A Deaf teen who inspired over 80 thousand people to start learning British Sign Language during the UK’s first lockdown, has become the animated star of a new product aimed at raising money for charity and getting more people using BSL.
Tyrese Dibba, from Birmingham, made the headlines in 2020, then aged 15, when he teamed up with the disability charity Sense, to launch free online BSL classes to the public during the UK’s first lockdown. Deaf and partially sighted, Tyrese plays the role of ‘Mr Tyrese’ when he is giving his lessons, dressed in braces and orange tie. He would go on to be awarded the ‘Stephen Sutton Inspiration Award’ at the Pride of Birmingham Awards 2021, as well as the Prime Minister’s Points of Light Award, in recognition of his efforts.
Tyrese, who is supported by Sense, now features as ‘Mr Tyrese’ in animated form, the star of ‘Sense Sign School’, a new monthly subscription product, by Sense, that aims to teach people of all ages basic British Sign Language in a fun way. Subscribers receive a monthly lesson pack in the post, which includes illustrated flash cards, a conversation guide leaflet as well as access to digital lesson pages and sign animations to aid learning.
Tyrese Dibba said:
“I love the idea of continuing my work in animated form, supporting more people to learn to BSL. Deaf people shouldn’t be excluded. You should be able to chat to everyone, regardless of disability.”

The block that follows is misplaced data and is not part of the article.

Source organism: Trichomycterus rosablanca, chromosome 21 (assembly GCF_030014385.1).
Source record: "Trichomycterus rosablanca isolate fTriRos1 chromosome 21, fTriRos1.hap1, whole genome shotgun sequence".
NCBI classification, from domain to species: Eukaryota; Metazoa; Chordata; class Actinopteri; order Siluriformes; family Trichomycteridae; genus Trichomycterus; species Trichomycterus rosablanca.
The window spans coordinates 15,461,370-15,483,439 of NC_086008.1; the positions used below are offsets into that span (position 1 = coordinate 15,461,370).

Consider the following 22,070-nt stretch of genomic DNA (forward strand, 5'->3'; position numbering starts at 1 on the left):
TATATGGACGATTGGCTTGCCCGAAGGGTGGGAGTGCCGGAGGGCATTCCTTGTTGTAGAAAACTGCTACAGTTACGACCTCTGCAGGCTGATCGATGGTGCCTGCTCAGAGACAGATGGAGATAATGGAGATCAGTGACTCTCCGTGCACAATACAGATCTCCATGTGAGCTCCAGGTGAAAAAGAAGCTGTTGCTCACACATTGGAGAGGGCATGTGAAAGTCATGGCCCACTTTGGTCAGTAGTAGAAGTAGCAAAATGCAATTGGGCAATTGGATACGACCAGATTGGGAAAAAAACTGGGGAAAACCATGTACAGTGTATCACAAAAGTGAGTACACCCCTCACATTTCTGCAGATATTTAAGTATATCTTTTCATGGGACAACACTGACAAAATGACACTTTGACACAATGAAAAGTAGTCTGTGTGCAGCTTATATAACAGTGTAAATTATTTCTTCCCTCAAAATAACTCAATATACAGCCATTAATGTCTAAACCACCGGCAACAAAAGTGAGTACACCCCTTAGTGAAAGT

Mr Tyrese is the Head Teacher of Sense Sign School, and is joined by other teachers, all based on real people that Sense supports – giving each pack its own unique personality and identity – and helping subscribers to learn more about the experiences of people living with complex disabilities.
One of the new teachers is 18-year-old George Cook, from Birmingham. George has CHARGE syndrome, is autistic and deaf. He has been supported by Sense for over five years and uses BSL to communicate. George’s mother, Emma, says proud of her son.
Emma Cook said:
“I’m very proud that George is involved in this, as the more people who can sign the better. Deaf people shouldn’t be isolated in this day and age.”
George Cook said:
“More people using BSL gives me more independence, because the more people who can help me, the better.”
Sense Chief Executive, Richard Kramer, said:
“We’re thrilled to have Tyrese and George – and other friends of Sense – support us on this exciting venture which will get more people using BSL, and help raise money for our work supporting people living with complex disabilities.
“Hundreds of thousands of people who are Deaf use BSL as their first language, and if more people are able to use it, we can ensure that less people are excluded.”
(Pictured – Sense Sign School pack)
You can sign up to Sense Sign School at: www.sense.org.uk/sensesignschool